2. A – Affirm Strengths: Many families fail to rise to their potential because members spend so much energy focusing on their weaknesses. These families often become embroiled in a negative cycle. However, families that successfully develop leaders within their ranks focus on affirming strengths. Pay attention to what each person does well. Then, cultivate that to a level of expertise. In other words, help their good get better. As you affirm strengths you build self-confidence for your family members and further cement a listen habit in your home.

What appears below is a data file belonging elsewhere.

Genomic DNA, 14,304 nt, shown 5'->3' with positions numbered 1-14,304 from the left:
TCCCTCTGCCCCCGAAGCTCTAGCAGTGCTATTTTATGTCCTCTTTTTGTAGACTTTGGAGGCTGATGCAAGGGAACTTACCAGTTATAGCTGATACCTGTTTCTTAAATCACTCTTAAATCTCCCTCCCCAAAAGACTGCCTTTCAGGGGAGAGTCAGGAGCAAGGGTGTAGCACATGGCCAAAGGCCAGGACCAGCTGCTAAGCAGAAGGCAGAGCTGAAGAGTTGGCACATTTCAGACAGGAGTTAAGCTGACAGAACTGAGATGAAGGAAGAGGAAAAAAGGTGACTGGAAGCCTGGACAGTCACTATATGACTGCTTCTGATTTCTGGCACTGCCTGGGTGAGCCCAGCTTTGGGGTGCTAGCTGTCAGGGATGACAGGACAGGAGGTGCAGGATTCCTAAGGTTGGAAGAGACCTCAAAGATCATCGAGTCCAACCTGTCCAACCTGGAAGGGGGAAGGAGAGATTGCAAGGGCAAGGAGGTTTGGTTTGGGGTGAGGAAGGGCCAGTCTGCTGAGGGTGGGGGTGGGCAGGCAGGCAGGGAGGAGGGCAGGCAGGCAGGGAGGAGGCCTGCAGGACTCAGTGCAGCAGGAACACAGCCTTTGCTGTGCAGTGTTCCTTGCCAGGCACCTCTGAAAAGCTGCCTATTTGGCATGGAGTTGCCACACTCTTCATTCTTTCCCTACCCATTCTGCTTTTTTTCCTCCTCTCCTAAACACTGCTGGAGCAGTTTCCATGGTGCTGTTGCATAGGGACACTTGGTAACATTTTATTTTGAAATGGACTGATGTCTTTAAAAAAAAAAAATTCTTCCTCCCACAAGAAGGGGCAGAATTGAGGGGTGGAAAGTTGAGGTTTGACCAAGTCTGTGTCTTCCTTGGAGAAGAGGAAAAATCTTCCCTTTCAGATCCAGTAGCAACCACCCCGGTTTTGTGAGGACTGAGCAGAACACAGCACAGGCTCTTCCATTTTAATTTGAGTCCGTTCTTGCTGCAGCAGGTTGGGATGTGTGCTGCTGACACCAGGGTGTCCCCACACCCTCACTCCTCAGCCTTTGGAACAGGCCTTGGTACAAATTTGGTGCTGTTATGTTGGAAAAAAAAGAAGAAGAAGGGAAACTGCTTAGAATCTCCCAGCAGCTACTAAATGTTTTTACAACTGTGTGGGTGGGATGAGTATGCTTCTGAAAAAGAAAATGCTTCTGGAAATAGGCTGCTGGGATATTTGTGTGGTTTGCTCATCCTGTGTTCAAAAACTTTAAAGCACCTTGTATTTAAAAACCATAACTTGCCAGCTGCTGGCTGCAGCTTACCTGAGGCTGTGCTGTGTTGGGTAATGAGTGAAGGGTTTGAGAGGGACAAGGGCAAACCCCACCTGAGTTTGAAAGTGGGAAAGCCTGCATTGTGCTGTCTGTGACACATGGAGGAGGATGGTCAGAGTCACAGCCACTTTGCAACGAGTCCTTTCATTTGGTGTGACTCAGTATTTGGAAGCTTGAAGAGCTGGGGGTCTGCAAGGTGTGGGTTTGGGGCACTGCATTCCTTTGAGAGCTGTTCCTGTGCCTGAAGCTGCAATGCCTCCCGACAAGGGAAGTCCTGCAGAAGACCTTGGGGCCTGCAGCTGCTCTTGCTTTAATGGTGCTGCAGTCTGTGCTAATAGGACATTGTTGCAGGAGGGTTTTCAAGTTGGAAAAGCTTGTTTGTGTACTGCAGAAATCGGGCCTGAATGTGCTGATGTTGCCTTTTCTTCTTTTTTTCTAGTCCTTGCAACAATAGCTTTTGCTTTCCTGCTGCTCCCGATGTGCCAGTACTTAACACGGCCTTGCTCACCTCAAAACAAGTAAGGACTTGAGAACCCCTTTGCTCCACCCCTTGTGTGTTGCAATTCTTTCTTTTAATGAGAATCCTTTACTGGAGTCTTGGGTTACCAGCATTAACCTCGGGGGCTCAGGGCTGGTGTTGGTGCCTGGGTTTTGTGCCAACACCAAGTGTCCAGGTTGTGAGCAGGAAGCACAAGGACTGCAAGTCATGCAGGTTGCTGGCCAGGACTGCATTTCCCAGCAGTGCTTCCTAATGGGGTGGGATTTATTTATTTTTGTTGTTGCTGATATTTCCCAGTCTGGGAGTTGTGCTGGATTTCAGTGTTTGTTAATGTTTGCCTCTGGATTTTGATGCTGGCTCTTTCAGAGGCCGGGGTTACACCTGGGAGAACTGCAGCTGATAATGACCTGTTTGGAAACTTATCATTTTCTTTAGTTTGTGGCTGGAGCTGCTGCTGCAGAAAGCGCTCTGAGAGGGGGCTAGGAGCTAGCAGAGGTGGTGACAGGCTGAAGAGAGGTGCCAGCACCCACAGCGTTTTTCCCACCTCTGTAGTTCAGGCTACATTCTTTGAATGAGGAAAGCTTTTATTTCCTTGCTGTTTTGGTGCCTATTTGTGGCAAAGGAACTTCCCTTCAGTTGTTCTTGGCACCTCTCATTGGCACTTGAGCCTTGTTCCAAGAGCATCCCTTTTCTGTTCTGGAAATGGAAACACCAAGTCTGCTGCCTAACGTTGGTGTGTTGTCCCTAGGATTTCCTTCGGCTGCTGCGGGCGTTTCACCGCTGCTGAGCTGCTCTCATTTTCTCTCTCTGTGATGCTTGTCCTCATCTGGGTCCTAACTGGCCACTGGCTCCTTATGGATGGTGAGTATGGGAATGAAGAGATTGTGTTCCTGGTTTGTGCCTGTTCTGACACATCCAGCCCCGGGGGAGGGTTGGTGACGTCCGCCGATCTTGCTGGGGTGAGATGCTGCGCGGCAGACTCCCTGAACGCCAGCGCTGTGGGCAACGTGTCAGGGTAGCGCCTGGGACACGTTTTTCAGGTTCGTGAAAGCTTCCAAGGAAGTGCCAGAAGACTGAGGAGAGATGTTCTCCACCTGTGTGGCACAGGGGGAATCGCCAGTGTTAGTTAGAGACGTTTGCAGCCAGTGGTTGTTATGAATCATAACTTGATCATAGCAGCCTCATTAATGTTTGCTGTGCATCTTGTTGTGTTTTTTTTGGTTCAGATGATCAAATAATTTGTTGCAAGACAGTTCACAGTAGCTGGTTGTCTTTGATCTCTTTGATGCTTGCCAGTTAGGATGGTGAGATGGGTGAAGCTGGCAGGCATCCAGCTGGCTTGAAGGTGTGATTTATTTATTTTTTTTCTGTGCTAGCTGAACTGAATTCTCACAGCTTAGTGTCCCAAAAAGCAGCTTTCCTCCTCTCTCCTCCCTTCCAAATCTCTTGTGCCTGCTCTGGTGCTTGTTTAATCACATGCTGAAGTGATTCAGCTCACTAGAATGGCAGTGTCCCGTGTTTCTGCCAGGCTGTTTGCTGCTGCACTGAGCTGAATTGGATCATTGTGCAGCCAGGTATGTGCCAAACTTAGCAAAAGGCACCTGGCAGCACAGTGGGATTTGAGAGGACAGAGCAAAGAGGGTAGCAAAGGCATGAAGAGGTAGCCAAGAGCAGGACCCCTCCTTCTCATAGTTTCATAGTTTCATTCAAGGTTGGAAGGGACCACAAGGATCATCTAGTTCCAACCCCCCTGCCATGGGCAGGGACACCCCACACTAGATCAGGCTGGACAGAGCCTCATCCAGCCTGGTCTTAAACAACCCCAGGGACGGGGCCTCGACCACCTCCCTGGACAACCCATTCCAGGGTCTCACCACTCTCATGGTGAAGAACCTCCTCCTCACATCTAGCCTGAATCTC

3. B – Believe Bigger: Families that develop leaders have one thing in common. They liberally share encouragement with one another. Encouragement is fertilizer for the human soul. It is pushing one another to next level of performance through affirmation not guilt or other punitive measures. Humans have a profound ability to rise to the level of expectation of those they trust. If you believe your spouse and children will accomplish and become more, they likely will.

  4. I – Invest Emotionally: Listening is an act of empathy—an emotion. It is putting yourself in the proverbial shoes of another in order to truly understand his heart. When we emotionally invest in family members’ wants and needs we demonstrate the depth of our concern verbally and non-verbally. Emotional investment knits hearts around a shared goal—reaching one’s true potential.